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Re: uri handling of hosts is too restrictive

From: Martin Duerst <duerst@w3.org>
Date: Tue, 04 May 2004 17:08:42 +0900
Message-Id: <>
To: public-iri@w3.org

It's now a week since I tentatively closed issue
I haven't heard about any problem, so I'm closing this issue.

Regards,     Martin.

At 15:21 04/04/27 +0900, Martin Duerst wrote:

>Hello Adam,
>This is all related to issue idnuri-02
>I have tentatively closed this issue.
>At 20:01 04/02/19 +0000, Adam M. Costello BOGUS address, see signature wrote:
>>Martin Duerst <duerst@w3.org> wrote:
>> > And it's not really IRIs that should need percent-encoding, although
>> > you need it in some cases, if characters are not encoded as UTF-8 in
>> > the corresponding URI.
>>Percent-encoding could also be useful for displaying an IRI when
>>the local charset is not Unicode, or when the available fonts are
>>insufficient.  If an IRI contains many non-ASCII characters that are
>>displayable, plus one character that's not displayable, it might be
>>nice to use percent-encoding only for the oddball and display the
>>rest intelligibly, rather than convert the entire IRI to a URI.  If
>>that displayed IRI is cut & pasted or manually retyped into another
>>application, it should be handled properly.
>This is currently allowed by the IRI spec. In practice, however,
>there may be other ways to display non-displayable characters,
>and cut-and-paste is usually able to copy even non-displayable
>>If an individual scheme restricts a component to contain only ASCII
>>characters, then scheme-specific IRI consumers would be required
>>to check the component before using it, and fail gracefully if any
>>non-ASCII characters are found.
>>That's much simpler, requiring only one bit of knowledge about the
>>syntax of the component (whether it allows non-ASCII).
>Well, yes, but what exactly is a "scheme-specific IRI consumer"?
>In the implementation I know, there is no such thing. IRIs get
>converted to %HH, then the scheme-specific logic takes this apart,
>then for some schemes, DNS resolution is called, which knows
>about %HH and IDNs and does the right thing. What is such an
>implementation supposed to do? Why should the spec give requirements
>about things that don't exist in implementations?
>> > What do you mean by 'fail gracefully'?
>>If the component is supposed to be a Foo, and a Foo is supposed to be
>>ASCII, and the component contains non-ASCII, then you must not use
>>the component as a Foo (whatever that means).  If you were about to
>>do something that entailed using the component as a Foo (for example,
>>passing it to something that takes a Foo as an argument), then you
>>must abort the attempt, and the error is something like "invalid Foo
>This just sounds to me like two very general principles:
>- defensive programming
>- good error messages
>I don't see a particular point in mentioning these in the IRI spec,
>because they are also not mentioned in other IETF specs. Nor do
>I see any good reason for mentioning them for one particular point
>in the IRI spec, because they should apply to all of the spec.
>> > And why would that have to be checked before use?  Why could it not
>> > simply be the result of actual use?
>>Because the original Foo spec might be old (even if the IRI scheme
>>containing a Foo component is more recent), and might have its own
>>installed base of stuff that does not behave interoperably when
>>presented with a non-ASCII Foo, and therefore it might have needed to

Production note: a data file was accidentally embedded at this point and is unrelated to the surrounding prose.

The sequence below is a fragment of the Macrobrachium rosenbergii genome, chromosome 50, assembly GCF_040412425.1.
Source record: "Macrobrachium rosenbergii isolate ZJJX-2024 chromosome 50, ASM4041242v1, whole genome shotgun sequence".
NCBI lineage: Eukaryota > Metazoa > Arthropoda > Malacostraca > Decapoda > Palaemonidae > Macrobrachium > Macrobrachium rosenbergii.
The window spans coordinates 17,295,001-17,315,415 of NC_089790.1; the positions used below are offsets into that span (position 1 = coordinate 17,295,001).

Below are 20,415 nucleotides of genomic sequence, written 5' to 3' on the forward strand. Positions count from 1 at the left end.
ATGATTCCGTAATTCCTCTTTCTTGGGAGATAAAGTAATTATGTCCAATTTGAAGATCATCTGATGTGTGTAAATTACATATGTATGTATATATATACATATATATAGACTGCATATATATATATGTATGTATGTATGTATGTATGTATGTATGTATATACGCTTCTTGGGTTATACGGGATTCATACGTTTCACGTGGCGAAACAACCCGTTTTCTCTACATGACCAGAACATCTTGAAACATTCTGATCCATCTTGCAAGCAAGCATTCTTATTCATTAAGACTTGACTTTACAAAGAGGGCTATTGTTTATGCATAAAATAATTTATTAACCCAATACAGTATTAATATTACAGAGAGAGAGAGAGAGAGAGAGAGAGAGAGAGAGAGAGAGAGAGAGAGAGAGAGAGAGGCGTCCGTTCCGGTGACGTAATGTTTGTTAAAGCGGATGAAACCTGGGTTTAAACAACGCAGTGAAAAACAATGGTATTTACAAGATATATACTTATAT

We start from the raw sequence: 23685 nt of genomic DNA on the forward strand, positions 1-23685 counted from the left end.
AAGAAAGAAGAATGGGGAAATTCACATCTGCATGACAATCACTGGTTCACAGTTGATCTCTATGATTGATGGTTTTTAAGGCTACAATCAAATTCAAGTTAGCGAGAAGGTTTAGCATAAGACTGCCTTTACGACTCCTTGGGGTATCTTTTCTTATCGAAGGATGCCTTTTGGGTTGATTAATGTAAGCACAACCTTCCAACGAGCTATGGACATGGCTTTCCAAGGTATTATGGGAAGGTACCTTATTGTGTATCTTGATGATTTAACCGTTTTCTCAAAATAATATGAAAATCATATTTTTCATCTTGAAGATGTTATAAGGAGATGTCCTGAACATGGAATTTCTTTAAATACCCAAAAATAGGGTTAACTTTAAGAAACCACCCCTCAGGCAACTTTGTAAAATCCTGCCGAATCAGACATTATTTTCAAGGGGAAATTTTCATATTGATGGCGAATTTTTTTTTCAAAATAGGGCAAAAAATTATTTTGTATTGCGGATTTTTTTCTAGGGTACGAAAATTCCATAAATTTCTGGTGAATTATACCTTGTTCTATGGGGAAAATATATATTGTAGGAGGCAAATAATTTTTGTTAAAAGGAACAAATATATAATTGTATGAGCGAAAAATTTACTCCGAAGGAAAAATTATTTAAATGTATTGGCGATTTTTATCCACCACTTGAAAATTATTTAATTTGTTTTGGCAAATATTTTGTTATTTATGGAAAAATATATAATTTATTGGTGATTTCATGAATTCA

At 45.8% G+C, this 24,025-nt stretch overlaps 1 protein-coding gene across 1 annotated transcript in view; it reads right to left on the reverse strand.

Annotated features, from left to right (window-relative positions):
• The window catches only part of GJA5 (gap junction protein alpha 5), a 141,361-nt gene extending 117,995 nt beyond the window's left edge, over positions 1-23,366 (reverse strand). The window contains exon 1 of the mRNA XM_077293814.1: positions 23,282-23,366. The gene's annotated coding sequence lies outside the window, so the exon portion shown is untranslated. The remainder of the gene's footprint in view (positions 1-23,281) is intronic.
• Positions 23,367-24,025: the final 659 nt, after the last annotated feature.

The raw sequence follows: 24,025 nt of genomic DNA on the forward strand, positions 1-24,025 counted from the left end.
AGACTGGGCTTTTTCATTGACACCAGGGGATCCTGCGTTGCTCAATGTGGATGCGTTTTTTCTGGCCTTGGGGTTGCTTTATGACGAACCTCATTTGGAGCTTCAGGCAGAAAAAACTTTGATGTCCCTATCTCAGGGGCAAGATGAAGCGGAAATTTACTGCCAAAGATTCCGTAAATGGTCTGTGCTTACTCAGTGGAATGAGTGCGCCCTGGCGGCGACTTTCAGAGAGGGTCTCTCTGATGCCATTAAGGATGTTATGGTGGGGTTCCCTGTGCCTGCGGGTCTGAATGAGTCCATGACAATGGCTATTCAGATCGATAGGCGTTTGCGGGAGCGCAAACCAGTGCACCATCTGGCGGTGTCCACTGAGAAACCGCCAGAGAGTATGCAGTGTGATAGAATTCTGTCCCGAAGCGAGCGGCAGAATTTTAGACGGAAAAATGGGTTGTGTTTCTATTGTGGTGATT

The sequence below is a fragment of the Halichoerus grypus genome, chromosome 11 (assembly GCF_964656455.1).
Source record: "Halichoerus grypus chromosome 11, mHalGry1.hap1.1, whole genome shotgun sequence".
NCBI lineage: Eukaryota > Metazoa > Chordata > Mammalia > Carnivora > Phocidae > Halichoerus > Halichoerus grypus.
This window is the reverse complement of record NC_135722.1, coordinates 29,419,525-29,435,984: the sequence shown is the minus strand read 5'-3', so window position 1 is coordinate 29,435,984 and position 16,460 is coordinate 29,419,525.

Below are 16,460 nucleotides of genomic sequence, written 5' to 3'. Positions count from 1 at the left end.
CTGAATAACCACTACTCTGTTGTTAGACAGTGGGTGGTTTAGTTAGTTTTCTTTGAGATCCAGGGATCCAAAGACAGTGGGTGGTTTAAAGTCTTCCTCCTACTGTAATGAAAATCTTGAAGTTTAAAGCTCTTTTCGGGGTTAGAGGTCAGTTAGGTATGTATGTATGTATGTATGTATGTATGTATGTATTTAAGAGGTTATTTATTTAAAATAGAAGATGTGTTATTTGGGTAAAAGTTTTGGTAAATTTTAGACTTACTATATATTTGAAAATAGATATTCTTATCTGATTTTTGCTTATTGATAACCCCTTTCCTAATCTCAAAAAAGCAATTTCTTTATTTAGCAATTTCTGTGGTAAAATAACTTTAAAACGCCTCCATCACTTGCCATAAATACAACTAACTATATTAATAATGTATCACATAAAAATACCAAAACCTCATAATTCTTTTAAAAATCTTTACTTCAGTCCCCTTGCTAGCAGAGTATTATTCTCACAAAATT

>>introduce a client-side downgrading operation in order to safely extend
>>the syntax.  If the IRI consumer blindly tries to use the Foo component
>>as a Foo without performing the downgrading operation, the result will
>>be unpredictable.
>Yes. We have a sloppy spec/implementation on the one hand, and
>somebody sending stuff they are not supposed to send on the
>other hand. Not surprising that it doesn't work.
>>Maybe there will be a misleading error message like
>>"Foo xyz not found" even though xyz actually exists,
>That's always a possibility for URIs and IRIs. Not all schemes may
>be known, and the network isn't perfect,...
>>or maybe the
>>mangled request will map onto some other Foo by coincidence or malice.
>If you think this needs to be documented as a security issue,
>please say so (please propose some wording).
>>Ideally, the Foo spec should have specified what to do whenever you
>>encounter a syntactically invalid Foo, so that Foo implementations bear
>>full responsibility for interoperability as the Foo syntax is extended,
>>and nothing about the Foo syntax need be known at the IRI-processing
>>layer.  But there is one kind of syntax extension where neglect has
>>been the rule rather than the exception: the extension from ASCII to
>>non-ASCII.  Because it has been so common for protocols to assume ASCII
>>without saying enough about how to react to non-ASCII, and because
>>the ASCII-to-non-ASCII transition is the same one being made by the
>>introduction of IRIs, and because IRIs are uniquely positioned as a
>>narrow interface between a wide range of protocols and a wide range of
>>applications (sort of like IP is a narrow interface between a wide range
>>of networks and a wide range of applications), IRIs are a good place to
>>interpose a simple type-safety check.
>Well, IRIs are defined as generic. Because the checks needed are
>specific to different protocols,..., I don't think that such
>checks belong into a generic spec. If a spec needs fixing, it
>should be fixed. Using another, vaguely related spec to try
>and fix the first spec is probably a bad idea.
>> > > (That would prevent IRIs from suffering some of the problems we are
>> > > now seeing with URIs.  In URIs, percent-encoding was prohibited
>> > > in the host component, and non-ASCII was prohibited in the host
>> > > component, and there was no requirement telling URI consumers
>> > > what to do if they should find either of those things in the host
>> > > component, so now we have different implementations behaving
>> > > differently when they encounter such things.)
>> >
>> > Well, yes.  But that's just a result of how things are implemented,
>> > not a problem in the specification, I guess.
>>I think it's a problem in the specification.  I think we've learned the
>>hard way that specs need to say what to do when you encounter unexpected
>>syntax, otherwise it's difficult to ever extend the syntax.
>I agree. But I don't think the IRI spec is the right place to fix
>all the other specs.